Who Encourages Accreditation? No Diploma? No Problem! (Part 6)
Now that we have dealt with the myth of requiring government accreditation and certification, we need to address why this issue comes up in the first place.
Every loving parent wants what’s best for his/her children. Home educating parents have the added desire to have the children educated so that all possible realistic options are made available for each child.
If the only way they know and understand is through government programs and accreditation, then parents will desire to go that route. Should the parents desire this, there are a few options at their disposal.
Although most vehemently not recommended, the most obvious way to accomplish accreditation is simply to send students back to high school. This, unfortunately, has been the main course taken throughout the history of home education, explaining why there is a much lower population of high school level home educating students than at the primary grades.
It should be noted that if accreditation is truly desired, it is likely going to be far easier to simply go to the institution that specializes in just that. Trying to accomplish this at home can be a very daunting task that most often results in students quitting before the diploma is earned.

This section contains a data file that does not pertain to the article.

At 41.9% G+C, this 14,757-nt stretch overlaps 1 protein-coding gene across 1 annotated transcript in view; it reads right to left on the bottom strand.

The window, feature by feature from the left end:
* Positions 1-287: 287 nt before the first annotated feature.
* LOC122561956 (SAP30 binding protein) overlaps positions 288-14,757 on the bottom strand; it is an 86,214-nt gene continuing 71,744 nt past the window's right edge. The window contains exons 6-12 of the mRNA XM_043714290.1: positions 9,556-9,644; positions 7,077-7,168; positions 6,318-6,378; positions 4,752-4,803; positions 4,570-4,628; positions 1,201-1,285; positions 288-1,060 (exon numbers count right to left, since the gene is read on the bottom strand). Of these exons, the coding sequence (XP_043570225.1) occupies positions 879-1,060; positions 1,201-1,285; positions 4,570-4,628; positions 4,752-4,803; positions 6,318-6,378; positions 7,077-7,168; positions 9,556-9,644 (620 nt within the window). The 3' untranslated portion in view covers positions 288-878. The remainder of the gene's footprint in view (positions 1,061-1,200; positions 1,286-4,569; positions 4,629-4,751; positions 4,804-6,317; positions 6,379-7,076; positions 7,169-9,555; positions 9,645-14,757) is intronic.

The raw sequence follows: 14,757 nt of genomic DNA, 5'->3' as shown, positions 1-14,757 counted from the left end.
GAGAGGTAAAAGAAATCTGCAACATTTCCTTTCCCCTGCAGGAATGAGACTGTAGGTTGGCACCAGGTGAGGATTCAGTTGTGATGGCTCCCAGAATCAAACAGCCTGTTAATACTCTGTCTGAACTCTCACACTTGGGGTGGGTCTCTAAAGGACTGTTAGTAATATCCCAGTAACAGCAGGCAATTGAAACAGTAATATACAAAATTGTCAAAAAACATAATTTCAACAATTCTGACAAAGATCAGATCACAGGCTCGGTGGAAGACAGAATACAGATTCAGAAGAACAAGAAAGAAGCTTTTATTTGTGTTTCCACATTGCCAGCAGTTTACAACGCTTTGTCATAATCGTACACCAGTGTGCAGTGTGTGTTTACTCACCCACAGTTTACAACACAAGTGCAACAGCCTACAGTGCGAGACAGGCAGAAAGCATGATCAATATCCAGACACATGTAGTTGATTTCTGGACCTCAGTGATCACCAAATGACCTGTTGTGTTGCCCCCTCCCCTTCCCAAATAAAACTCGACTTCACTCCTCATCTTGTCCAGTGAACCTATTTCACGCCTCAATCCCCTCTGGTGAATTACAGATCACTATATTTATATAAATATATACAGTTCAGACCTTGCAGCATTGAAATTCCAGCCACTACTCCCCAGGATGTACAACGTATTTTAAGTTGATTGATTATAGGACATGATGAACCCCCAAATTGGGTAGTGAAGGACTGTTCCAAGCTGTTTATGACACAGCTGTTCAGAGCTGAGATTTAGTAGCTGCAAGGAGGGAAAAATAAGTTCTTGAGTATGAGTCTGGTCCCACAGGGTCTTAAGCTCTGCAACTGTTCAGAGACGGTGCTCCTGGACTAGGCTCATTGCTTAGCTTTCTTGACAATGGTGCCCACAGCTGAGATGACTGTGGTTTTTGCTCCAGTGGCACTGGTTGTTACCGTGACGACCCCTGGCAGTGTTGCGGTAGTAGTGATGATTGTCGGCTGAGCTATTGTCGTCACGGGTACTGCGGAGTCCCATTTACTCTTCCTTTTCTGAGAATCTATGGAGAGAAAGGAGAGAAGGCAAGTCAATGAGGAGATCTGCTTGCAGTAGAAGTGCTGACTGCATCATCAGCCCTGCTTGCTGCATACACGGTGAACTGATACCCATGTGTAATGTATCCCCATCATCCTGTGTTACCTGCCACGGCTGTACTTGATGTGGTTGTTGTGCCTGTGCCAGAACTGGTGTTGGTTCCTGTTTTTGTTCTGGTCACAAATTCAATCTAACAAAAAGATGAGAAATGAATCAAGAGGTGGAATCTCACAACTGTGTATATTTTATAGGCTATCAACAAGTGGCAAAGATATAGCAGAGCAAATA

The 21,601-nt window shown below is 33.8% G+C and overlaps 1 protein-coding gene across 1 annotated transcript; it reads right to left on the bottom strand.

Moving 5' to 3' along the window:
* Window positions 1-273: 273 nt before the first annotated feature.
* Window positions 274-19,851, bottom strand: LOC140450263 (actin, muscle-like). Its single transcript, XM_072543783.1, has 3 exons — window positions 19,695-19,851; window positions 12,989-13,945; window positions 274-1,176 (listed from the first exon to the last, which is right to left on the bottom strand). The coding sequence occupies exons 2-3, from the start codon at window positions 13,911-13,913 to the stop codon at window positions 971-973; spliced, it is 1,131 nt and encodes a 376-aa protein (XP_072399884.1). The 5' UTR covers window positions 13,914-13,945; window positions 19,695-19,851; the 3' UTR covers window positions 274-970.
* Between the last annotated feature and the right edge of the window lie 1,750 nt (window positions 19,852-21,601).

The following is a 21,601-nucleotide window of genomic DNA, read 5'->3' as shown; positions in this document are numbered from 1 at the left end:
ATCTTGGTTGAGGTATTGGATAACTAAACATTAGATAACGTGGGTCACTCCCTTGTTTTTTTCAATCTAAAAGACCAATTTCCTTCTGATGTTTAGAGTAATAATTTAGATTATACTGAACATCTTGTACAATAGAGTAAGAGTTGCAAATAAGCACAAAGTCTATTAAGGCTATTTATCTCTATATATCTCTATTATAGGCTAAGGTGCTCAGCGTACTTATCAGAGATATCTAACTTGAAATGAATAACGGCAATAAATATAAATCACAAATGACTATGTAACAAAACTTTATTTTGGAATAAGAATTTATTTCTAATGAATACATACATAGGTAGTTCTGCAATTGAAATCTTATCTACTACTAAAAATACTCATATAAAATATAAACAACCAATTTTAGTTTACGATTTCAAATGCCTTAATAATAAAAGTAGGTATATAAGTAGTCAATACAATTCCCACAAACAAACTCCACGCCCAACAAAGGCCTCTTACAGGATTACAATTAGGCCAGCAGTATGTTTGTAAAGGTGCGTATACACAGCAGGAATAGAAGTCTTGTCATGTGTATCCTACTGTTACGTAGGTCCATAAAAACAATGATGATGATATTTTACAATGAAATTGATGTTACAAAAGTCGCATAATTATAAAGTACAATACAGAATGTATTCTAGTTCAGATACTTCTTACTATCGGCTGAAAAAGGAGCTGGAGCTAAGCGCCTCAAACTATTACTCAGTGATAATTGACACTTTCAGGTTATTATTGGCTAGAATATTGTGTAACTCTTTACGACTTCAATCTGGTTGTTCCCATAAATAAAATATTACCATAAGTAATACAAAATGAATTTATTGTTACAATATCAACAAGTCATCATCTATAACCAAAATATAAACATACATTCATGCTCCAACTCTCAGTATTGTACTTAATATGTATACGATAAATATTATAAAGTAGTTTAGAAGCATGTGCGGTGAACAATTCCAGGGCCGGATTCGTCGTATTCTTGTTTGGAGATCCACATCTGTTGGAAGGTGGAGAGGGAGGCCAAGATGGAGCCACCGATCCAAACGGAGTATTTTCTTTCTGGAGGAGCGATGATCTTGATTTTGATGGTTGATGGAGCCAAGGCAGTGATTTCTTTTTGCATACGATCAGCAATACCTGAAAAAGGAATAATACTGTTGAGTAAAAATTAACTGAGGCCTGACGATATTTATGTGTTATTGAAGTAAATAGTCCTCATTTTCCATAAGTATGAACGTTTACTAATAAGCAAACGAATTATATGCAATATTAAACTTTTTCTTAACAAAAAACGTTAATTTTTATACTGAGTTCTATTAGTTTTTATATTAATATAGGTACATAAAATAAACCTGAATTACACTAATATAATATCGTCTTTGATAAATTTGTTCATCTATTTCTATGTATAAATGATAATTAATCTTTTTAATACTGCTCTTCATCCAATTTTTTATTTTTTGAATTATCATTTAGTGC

Bear in mind that when students return to school it means a loss of income for the home education provider. Therefore, following the classic example of, “if you can’t beat them, join them,” most providers find it easier to entice accreditation-seeking parents to stay by offering ways of meeting accreditation at home.
This is far easier than educating parents about alternatives to accreditation. This is most likely because most providers actually do not know how to negotiate alternatives to accreditation.
Thus, in a bizarre twist of ideology, home educating parents and providers end up conspiring to pervert or contradict the very reason for home educating in the first place!
That is, the main impetus behind home education was to escape school, school ideology and social issue concerns, yet at the most impressionable time of the students’ lives, both capitulate to expose them to the very things that were meant to be avoided!
Perhaps there is a more important element of education that should be considered. Who do you trust? It boils down to faith, you know. Do you trust the God of creation who has at least “a grasp of the future,” or do you have a fear that without government approval, a child of God cannot succeed in life? This is critically important! (see Psalm 118:8.)
To seek government accreditation is to desire man’s approval of what God has created. Even if it is accomplished, the actual benefit is small since so very little of the material learned in school is retained past the exam.
Our faith will see us through, while our lack of it will only create uncertainty. More importantly, why would we want to put the future of our children in the hands of the very government we largely distrust? Sounds like foolishness to me.